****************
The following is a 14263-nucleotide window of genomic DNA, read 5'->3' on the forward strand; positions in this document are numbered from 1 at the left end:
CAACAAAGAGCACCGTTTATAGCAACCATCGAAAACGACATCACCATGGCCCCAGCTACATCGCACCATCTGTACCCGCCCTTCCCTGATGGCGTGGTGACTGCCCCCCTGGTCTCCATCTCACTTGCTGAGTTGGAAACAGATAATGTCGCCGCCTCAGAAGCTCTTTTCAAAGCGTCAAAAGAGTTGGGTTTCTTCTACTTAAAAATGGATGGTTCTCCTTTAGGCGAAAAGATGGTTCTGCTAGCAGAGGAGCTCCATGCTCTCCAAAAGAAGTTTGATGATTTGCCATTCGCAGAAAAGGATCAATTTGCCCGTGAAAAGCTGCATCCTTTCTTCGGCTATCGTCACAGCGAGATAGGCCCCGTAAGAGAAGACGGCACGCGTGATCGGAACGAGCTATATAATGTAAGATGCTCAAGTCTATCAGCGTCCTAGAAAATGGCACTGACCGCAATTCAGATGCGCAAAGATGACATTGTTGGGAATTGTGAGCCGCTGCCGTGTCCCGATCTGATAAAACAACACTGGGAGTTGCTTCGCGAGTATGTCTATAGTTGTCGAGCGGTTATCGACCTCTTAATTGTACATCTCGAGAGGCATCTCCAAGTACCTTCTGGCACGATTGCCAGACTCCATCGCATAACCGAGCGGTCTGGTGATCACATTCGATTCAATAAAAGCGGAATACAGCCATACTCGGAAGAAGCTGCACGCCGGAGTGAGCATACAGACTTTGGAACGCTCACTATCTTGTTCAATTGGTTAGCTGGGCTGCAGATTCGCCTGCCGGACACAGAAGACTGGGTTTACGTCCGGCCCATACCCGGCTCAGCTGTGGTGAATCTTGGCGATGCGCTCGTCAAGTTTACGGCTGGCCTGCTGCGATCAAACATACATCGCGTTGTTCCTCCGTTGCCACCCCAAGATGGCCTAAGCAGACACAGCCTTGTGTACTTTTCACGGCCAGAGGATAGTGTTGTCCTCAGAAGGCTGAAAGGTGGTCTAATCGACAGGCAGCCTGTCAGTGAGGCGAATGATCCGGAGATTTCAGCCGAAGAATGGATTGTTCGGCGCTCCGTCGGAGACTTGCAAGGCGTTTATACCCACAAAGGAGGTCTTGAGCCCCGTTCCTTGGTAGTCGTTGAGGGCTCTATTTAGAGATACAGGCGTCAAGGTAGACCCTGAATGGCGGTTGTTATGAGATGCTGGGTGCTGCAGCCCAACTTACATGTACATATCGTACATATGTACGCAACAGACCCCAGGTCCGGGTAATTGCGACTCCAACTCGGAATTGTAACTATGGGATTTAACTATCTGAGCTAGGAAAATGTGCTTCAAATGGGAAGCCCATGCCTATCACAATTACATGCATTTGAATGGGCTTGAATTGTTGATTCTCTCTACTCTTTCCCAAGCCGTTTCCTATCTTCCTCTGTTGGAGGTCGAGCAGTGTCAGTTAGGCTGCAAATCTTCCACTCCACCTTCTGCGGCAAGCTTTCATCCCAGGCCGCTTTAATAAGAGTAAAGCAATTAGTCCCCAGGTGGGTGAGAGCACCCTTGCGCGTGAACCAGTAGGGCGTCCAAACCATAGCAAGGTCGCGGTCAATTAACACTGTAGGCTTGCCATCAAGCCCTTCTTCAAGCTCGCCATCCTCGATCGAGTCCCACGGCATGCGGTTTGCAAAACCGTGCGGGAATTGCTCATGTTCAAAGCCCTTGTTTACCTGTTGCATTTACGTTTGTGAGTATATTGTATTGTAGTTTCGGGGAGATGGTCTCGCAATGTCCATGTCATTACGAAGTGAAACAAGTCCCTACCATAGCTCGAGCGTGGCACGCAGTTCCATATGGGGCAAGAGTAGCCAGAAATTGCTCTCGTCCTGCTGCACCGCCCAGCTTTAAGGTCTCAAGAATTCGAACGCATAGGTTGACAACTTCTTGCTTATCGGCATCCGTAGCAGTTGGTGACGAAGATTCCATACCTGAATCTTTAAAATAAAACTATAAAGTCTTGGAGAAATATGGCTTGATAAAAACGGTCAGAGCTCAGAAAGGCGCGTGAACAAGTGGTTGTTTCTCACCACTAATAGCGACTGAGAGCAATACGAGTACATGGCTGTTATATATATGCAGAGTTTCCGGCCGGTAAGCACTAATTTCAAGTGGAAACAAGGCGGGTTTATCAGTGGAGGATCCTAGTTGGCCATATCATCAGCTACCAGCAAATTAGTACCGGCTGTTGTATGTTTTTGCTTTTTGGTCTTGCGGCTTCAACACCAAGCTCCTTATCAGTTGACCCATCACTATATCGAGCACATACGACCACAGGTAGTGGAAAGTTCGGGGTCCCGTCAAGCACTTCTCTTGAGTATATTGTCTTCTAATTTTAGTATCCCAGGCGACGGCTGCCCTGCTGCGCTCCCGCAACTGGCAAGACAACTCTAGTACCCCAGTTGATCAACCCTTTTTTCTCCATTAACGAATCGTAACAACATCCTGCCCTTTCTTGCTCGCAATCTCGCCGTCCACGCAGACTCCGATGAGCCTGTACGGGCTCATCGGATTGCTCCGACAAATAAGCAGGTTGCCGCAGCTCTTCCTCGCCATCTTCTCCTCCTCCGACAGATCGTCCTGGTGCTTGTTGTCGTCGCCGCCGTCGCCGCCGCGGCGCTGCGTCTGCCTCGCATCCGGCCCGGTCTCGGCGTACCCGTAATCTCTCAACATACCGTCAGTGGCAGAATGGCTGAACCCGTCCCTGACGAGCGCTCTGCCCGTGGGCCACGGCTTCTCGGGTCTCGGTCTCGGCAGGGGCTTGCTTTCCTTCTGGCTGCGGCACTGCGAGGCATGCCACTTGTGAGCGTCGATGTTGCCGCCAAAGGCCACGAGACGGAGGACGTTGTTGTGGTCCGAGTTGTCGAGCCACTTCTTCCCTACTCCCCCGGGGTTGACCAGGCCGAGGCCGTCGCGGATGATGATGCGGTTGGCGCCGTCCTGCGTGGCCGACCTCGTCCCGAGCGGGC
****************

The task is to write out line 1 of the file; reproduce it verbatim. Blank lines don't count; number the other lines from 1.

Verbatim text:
The following is a 14263-nucleotide window of genomic DNA, read 5'->3' on the forward strand; positions in this document are numbered from 1 at the left end: